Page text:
This interval of 23 hours, 56 minutes and about 4 seconds is called a sidereal day (i.e. a day according to the stars rather than the Sun). This is the period required for a geosynchronous orbit, not 24 hours.
To have an orbital path that results in a satellite staying above one particular point on Earth’s surface – a geostationary orbit – requires further constraints to be obeyed, not just a geosynchronous orbit. A geostationary orbit is circular, and directly above the equator. In terms of orbital parameters we say it has zero eccentricity and zero inclination.
Above: Communication satellites in geostationary orbit, about 35,800 km above the equator.
A few of the several-hundred such satellites are shown in their various positions, along with
diagrammatic straight-line radio links to cities far below. A video (2 minutes 21 seconds long)
showing how these satellites move over the course of a week is available for viewing or
download (50 MB) as a WMV file here, or as an MP4 file here.
Naïvely one might imagine that if you placed a satellite in such an orbit then it would stay there, but various perturbations (mainly due to the gravitational tugs imposed by the Moon and the Sun) will cause it to wander. From the perspective of a satellite dish down on Earth’s surface, if the eccentricity becomes non-zero then the satellite will shift back and forth in the east-west direction across each day; if the inclination becomes non-zero then the satellite’s position will oscillate north-south. Should either the eccentricity or the inclination become too large then the satellite will move outside of the beam covered by that dish down on the ground, and the signal linking the two will be lost. To counteract this natural and inevitable wandering by the satellite it is necessary to conduct station-keeping manoeuvres, using small thrusters.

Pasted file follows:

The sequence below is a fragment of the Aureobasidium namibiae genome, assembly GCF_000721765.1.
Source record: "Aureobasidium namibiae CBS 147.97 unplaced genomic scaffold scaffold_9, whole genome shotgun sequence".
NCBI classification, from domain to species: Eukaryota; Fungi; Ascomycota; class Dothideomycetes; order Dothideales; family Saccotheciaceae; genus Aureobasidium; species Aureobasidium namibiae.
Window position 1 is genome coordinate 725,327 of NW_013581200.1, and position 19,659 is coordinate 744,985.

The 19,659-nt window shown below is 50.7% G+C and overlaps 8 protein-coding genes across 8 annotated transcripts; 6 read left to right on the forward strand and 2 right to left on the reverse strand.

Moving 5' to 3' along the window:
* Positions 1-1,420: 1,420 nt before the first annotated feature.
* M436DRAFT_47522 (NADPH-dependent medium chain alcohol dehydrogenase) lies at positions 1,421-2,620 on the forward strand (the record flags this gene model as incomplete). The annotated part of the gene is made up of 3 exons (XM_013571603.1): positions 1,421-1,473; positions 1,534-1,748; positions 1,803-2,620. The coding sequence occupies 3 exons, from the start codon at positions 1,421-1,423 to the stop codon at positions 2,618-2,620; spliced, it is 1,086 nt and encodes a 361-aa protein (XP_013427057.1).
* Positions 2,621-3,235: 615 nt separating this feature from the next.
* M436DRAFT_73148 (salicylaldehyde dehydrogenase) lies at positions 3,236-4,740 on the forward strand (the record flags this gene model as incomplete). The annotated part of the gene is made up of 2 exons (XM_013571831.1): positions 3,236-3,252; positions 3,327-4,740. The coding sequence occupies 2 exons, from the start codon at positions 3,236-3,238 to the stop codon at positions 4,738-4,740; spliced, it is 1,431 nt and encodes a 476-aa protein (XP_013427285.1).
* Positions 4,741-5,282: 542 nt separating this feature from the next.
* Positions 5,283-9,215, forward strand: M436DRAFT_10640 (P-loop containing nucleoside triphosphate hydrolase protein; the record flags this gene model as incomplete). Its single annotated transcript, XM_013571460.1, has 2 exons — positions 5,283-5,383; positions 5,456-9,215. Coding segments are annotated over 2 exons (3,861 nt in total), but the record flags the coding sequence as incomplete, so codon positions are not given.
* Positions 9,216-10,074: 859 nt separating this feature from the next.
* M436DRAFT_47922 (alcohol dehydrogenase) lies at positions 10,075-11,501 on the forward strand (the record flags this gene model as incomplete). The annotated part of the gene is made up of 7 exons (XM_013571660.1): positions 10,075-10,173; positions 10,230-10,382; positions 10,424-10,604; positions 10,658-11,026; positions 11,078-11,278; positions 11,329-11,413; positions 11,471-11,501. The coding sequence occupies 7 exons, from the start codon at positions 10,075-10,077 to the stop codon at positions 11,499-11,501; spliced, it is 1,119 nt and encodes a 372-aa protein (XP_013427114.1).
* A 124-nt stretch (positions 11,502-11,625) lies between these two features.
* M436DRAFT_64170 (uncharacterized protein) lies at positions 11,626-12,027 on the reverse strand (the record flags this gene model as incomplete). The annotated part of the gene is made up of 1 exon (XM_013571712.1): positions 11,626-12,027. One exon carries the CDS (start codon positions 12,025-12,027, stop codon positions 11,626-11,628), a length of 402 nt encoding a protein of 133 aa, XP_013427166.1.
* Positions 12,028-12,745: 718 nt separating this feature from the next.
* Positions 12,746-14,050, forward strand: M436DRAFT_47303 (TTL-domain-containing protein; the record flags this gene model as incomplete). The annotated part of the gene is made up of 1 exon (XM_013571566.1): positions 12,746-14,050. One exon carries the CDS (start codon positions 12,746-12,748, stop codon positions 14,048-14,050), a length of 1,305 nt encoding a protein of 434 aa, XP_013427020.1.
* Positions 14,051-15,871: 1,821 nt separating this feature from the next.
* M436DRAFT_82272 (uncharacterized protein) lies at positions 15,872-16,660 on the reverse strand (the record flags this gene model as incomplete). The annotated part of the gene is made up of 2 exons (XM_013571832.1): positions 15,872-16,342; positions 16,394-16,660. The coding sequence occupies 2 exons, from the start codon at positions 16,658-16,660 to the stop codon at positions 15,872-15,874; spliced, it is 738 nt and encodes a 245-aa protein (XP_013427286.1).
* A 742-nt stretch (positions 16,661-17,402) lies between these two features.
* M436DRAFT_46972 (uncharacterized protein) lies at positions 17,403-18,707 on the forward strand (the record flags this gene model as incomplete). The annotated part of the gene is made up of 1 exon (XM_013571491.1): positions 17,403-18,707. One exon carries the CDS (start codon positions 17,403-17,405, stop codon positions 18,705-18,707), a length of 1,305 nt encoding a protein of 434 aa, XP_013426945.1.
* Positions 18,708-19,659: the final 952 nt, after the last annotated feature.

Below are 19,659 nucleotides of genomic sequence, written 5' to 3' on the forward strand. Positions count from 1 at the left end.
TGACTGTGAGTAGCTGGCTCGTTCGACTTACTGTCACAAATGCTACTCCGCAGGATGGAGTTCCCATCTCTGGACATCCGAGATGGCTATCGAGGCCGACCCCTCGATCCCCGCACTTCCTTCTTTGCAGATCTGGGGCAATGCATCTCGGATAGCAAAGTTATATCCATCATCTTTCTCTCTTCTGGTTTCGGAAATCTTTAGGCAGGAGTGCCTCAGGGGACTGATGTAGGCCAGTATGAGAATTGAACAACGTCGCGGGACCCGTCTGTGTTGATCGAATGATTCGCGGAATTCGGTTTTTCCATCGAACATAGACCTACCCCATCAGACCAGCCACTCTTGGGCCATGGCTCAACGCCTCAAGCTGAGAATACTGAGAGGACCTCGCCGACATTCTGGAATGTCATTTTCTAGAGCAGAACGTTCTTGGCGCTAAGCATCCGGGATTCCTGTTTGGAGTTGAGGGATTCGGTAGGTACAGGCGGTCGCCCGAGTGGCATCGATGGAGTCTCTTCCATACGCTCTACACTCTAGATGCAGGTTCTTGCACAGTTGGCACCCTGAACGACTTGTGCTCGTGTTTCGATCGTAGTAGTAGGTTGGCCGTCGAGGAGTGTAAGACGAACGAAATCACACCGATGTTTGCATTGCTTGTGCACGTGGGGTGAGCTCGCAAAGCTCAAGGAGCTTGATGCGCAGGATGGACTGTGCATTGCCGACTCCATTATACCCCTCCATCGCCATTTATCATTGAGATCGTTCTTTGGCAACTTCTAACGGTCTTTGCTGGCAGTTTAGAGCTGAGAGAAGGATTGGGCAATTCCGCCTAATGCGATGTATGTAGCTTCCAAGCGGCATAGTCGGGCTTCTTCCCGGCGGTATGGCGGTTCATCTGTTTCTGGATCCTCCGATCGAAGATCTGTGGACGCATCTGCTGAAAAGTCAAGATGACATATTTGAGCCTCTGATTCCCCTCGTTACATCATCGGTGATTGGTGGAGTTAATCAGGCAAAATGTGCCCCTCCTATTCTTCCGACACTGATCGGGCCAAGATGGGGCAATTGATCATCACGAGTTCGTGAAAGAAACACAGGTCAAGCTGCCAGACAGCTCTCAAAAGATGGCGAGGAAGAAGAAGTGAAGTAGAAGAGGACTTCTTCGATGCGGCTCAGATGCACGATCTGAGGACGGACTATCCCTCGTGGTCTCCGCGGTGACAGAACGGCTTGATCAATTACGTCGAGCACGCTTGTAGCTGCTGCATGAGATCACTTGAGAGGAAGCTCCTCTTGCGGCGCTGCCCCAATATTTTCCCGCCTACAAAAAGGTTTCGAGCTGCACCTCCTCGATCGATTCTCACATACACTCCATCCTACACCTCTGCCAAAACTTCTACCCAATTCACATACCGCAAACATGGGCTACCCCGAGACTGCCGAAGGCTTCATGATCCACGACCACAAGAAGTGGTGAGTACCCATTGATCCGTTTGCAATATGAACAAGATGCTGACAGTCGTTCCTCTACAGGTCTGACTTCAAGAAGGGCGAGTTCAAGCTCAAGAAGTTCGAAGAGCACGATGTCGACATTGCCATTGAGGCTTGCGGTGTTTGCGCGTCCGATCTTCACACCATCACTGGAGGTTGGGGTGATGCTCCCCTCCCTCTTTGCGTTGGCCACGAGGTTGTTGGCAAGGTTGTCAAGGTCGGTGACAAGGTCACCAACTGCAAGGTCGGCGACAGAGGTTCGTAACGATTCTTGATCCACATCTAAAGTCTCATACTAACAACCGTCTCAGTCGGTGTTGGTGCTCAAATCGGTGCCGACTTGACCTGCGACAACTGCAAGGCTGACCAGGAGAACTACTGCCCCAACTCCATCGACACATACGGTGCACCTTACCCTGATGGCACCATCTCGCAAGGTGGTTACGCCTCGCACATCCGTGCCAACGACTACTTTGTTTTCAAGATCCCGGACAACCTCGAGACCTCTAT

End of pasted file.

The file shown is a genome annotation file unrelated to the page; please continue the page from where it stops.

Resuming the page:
It may also be that the pointing of the satellite’s antenna will shift away from the desired direction (i.e. earthward), due to various influences; for example sunlight striking the asymmetric satellite will impose a small torque, rotating it away from its needed orientation. To compensate for this, thrusters are required, generally located on the corners of the satellite. Similarly the satellite may have a solar cell array spread sideways that needs to be decoupled from its once-per-orbit spin and maintained perpendicular to the direction of the Sun, although other satellites simply have solar cells wrapped right around their exterior.